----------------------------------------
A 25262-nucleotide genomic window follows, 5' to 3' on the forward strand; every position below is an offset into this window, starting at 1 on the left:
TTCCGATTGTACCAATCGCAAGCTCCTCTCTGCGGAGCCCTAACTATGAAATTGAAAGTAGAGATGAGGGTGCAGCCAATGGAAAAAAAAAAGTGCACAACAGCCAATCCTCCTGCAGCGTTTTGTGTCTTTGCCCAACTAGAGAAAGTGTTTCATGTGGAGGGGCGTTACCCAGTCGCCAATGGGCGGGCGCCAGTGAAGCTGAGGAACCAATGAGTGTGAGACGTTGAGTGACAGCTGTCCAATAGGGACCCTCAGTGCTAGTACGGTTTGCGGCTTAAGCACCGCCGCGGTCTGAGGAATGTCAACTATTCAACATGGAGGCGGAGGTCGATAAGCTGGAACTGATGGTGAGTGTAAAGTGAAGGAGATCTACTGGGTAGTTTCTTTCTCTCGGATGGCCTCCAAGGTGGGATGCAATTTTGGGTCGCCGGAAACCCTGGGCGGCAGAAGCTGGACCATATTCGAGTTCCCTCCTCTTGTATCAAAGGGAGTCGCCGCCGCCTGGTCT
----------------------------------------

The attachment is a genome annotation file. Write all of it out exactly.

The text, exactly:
A 25262-nucleotide genomic window follows, 5' to 3' on the forward strand; every position below is an offset into this window, starting at 1 on the left:
TTCCGATTGTACCAATCGCAAGCTCCTCTCTGCGGAGCCCTAACTATGAAATTGAAAGTAGAGATGAGGGTGCAGCCAATGGAAAAAAAAAAGTGCACAACAGCCAATCCTCCTGCAGCGTTTTGTGTCTTTGCCCAACTAGAGAAAGTGTTTCATGTGGAGGGGCGTTACCCAGTCGCCAATGGGCGGGCGCCAGTGAAGCTGAGGAACCAATGAGTGTGAGACGTTGAGTGACAGCTGTCCAATAGGGACCCTCAGTGCTAGTACGGTTTGCGGCTTAAGCACCGCCGCGGTCTGAGGAATGTCAACTATTCAACATGGAGGCGGAGGTCGATAAGCTGGAACTGATGGTGAGTGTAAAGTGAAGGAGATCTACTGGGTAGTTTCTTTCTCTCGGATGGCCTCCAAGGTGGGATGCAATTTTGGGTCGCCGGAAACCCTGGGCGGCAGAAGCTGGACCATATTCGAGTTCCCTCCTCTTGTATCAAAGGGAGTCGCCGCCGCCTGGTCT